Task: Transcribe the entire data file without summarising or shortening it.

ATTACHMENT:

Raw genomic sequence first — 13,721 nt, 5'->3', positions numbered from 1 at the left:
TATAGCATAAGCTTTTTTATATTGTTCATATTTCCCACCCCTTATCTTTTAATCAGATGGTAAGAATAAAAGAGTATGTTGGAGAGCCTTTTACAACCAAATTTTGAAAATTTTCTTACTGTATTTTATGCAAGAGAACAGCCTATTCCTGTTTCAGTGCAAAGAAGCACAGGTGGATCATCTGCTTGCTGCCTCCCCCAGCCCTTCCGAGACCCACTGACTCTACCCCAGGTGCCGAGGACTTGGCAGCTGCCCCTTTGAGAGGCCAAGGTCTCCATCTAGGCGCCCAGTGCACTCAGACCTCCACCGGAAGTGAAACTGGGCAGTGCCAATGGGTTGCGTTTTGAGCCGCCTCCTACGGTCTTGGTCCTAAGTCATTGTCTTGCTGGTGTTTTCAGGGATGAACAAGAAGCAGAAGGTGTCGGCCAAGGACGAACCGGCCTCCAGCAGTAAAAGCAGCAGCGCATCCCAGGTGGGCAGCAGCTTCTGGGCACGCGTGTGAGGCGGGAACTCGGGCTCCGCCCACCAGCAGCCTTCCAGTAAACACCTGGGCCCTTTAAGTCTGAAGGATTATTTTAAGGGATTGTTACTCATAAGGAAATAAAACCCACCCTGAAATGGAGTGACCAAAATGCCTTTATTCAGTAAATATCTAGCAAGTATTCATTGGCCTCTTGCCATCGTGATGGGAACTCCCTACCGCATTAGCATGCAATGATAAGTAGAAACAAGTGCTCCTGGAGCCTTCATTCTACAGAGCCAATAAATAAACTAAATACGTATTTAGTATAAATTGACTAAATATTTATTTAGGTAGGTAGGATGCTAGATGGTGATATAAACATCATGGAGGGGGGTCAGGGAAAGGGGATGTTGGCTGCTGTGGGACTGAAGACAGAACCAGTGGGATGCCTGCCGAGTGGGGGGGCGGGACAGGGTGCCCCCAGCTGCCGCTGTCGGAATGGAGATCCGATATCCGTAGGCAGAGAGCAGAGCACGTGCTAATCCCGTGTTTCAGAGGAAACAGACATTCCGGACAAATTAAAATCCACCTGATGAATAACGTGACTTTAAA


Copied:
Raw genomic sequence first — 13,721 nt, 5'->3', positions numbered from 1 at the left:
TATAGCATAAGCTTTTTTATATTGTTCATATTTCCCACCCCTTATCTTTTAATCAGATGGTAAGAATAAAAGAGTATGTTGGAGAGCCTTTTACAACCAAATTTTGAAAATTTTCTTACTGTATTTTATGCAAGAGAACAGCCTATTCCTGTTTCAGTGCAAAGAAGCACAGGTGGATCATCTGCTTGCTGCCTCCCCCAGCCCTTCCGAGACCCACTGACTCTACCCCAGGTGCCGAGGACTTGGCAGCTGCCCCTTTGAGAGGCCAAGGTCTCCATCTAGGCGCCCAGTGCACTCAGACCTCCACCGGAAGTGAAACTGGGCAGTGCCAATGGGTTGCGTTTTGAGCCGCCTCCTACGGTCTTGGTCCTAAGTCATTGTCTTGCTGGTGTTTTCAGGGATGAACAAGAAGCAGAAGGTGTCGGCCAAGGACGAACCGGCCTCCAGCAGTAAAAGCAGCAGCGCATCCCAGGTGGGCAGCAGCTTCTGGGCACGCGTGTGAGGCGGGAACTCGGGCTCCGCCCACCAGCAGCCTTCCAGTAAACACCTGGGCCCTTTAAGTCTGAAGGATTATTTTAAGGGATTGTTACTCATAAGGAAATAAAACCCACCCTGAAATGGAGTGACCAAAATGCCTTTATTCAGTAAATATCTAGCAAGTATTCATTGGCCTCTTGCCATCGTGATGGGAACTCCCTACCGCATTAGCATGCAATGATAAGTAGAAACAAGTGCTCCTGGAGCCTTCATTCTACAGAGCCAATAAATAAACTAAATACGTATTTAGTATAAATTGACTAAATATTTATTTAGGTAGGTAGGATGCTAGATGGTGATATAAACATCATGGAGGGGGGTCAGGGAAAGGGGATGTTGGCTGCTGTGGGACTGAAGACAGAACCAGTGGGATGCCTGCCGAGTGGGGGGGCGGGACAGGGTGCCCCCAGCTGCCGCTGTCGGAATGGAGATCCGATATCCGTAGGCAGAGAGCAGAGCACGTGCTAATCCCGTGTTTCAGAGGAAACAGACATTCCGGACAAATTAAAATCCACCTGATGAATAACGTGACTTTAAA